- A small study of patients suffering from severe acne has found that they’d prefer to see their doctors online for monthly checkups – but they wouldn’t pay much for the convenience.
The survey, conducted by researchers at the University of Pittsburgh School of Medicine and reported in JAMA Dermatology, focused on patients who’d been prescribed isotrentinoin by their doctors. Because of the potential for serious side effects, dermatologists can only prescribe this pill on a monthly basis, thus requiring monthly appointments, and all doctors, pharmacists and patients must register with the U.S. Food and Drug Administration on the iPLEDGE website.
During those monthly visits, doctors offer birth control counseling, perform pregnancy tests and check for side effects before issuing the next month’s prescription.
According to the survey of 62 adult patients and 43 caregivers for patients younger than 18, conducted in 2014, almost 70 percent of the patients and almost 60 percent of the caregivers said they had no concerns about safety if the monthly doctors’ visits were done via e-visits. About 16 percent of the patients and 21 percent of the caregivers said they were concerned about the safety of such visits.
"I think electronic visits are feasible in the setting of isotretinoin use in terms of safety and patient and caregiver comfort with the safety of those visits," Dr. Timothy Patton, of the University of Pittsburgh School of Medicine and lead author of the study, told Reuters.
Cost considerations, however, painted a different picture. The study found that most of those surveyed estimated they’d miss two to three hours per month of school or work, which cost between $32 and $42 per person. When asked what they’d pay for an e-visit, the responses averaged out at $25, well below the $49 to $49 charged by Pittsburgh-area doctors for an e-visit.
That disparity highlights the difference in perception of the convenience of mHealth to a consumer and a provider. A doctor who isn’t reimbursed or who can’t charge the same rate for online care as for an office visit won’t likely adopt the technology; their patients, on the other hand, may gravitate to a doctor who does offer e-visits if convenience outweighs cost.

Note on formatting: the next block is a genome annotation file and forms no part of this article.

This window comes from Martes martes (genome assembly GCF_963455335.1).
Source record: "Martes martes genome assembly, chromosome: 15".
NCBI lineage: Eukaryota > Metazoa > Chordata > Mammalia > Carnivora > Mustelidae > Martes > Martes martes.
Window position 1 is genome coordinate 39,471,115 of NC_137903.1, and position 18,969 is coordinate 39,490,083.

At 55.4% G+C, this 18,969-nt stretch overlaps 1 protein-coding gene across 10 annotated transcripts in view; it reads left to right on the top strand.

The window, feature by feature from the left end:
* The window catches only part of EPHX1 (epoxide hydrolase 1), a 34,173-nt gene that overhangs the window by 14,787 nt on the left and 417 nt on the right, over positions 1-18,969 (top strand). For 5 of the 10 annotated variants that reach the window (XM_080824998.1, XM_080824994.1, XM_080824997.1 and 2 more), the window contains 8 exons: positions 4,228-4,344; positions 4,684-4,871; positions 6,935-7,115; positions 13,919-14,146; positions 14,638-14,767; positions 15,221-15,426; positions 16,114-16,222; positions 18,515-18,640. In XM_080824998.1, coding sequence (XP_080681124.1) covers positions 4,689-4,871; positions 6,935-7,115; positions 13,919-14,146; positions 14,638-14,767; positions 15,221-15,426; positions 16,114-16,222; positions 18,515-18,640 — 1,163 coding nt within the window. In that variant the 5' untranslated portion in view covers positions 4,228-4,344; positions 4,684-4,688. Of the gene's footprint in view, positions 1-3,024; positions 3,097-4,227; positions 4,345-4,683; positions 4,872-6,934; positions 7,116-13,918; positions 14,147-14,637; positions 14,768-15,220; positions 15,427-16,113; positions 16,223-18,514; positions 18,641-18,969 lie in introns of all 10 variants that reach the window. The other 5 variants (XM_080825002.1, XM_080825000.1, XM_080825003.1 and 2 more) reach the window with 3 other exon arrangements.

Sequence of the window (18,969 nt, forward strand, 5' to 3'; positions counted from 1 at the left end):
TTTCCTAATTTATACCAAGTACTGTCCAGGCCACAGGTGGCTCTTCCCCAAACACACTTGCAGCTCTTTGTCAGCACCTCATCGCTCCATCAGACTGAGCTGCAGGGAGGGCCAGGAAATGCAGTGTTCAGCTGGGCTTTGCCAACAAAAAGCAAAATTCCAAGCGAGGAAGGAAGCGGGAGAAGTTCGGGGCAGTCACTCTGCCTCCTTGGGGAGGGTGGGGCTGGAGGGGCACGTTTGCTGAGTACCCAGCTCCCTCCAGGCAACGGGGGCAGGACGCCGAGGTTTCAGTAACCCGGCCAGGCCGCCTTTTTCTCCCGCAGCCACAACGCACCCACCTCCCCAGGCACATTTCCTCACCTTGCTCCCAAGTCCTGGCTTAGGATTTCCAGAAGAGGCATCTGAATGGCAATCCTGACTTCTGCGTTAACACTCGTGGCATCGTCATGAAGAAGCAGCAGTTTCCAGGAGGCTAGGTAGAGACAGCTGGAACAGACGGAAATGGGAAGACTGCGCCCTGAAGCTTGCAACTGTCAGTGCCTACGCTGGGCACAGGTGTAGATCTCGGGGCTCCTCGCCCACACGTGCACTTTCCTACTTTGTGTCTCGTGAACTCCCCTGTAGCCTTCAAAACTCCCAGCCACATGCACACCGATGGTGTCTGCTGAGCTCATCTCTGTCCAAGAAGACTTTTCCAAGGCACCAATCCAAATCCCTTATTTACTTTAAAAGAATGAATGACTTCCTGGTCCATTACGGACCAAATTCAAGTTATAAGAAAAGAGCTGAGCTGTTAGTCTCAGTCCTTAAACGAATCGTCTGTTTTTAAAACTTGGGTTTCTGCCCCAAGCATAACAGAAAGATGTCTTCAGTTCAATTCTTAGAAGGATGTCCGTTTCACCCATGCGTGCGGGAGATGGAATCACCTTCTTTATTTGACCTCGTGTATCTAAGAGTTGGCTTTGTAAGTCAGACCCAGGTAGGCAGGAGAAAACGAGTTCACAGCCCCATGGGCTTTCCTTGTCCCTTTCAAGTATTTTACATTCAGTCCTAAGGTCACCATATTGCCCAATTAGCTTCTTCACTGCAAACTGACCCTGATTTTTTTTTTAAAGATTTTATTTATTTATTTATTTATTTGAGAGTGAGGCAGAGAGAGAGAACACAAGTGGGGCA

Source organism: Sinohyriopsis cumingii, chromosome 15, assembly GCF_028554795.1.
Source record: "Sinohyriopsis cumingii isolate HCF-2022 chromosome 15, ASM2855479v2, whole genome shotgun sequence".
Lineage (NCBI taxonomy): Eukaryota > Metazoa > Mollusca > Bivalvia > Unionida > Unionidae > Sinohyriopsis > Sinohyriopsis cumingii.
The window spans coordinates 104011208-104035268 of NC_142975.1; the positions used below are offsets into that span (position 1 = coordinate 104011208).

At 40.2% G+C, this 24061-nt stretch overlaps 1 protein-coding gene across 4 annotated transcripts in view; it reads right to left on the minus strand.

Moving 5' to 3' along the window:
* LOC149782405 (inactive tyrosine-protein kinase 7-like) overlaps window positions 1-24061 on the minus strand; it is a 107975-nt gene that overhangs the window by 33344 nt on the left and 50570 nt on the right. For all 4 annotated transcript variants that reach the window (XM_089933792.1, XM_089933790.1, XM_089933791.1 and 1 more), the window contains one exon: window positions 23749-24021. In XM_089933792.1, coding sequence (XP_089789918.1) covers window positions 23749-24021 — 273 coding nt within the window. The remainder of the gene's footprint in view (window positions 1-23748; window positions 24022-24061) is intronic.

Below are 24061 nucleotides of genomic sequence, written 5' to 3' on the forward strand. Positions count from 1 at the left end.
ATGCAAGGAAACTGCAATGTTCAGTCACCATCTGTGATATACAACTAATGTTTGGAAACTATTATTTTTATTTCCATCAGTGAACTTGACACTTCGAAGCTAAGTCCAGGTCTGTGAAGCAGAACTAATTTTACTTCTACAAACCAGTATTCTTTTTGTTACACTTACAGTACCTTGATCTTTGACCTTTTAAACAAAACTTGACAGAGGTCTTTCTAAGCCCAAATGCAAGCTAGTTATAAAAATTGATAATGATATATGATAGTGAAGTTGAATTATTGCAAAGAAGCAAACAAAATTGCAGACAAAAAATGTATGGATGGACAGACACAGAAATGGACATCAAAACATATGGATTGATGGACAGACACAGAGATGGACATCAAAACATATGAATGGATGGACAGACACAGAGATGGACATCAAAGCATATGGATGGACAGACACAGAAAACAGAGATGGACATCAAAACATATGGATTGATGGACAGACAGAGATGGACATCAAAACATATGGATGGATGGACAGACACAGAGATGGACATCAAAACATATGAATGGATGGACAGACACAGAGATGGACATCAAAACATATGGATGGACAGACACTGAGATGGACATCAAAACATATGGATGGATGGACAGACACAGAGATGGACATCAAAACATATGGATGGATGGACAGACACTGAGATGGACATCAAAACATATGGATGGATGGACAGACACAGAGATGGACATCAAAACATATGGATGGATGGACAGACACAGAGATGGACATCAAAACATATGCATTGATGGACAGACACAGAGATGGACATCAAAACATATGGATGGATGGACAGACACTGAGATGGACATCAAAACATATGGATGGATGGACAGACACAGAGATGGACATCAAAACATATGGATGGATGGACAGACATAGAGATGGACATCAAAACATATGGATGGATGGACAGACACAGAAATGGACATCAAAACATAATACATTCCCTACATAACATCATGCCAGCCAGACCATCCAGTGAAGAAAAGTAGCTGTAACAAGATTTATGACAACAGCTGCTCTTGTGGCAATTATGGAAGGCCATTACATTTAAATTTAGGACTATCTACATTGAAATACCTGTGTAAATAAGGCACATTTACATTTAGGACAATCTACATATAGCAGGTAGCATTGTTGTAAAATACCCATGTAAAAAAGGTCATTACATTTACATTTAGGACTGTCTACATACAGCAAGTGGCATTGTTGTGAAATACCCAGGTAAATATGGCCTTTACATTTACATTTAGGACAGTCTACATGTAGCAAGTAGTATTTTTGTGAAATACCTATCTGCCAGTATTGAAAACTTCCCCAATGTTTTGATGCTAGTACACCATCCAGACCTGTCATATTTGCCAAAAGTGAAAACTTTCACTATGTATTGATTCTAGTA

In a survey conducted almost a year ago by Harris on behalf of Boston-based telehealth provider American Well, 64 percent of those contacted said they’d be willing to see a doctor by video, and at least 70 percent said they’d prefer video over in-person visits for a prescription. And more than 60 percent of the 2,000 adults surveyed said such a video visit should cost less than an in-person visit (only 5 percent said it should cost more).
In that same survey, when asked if they’d switch to a doctor who does offer e-visits, 7 percent said they would – though that number jumped to 11 percent among ages 18-34, suggesting that the younger generations are more likely to change providers.
While the University of Pittsburgh study focuses on a specific population that requires monthly visits with a doctor, it’s worth noting that those surveyed valued an online visit at roughly $25, far below what a doctor would value the visit.
“Doctors, patients and the FDA need to assess the burdens of iPLEDGE in their ‘ongoing dialogue’ about the program's ‘evolution,’ the researchers said, according to Reuters.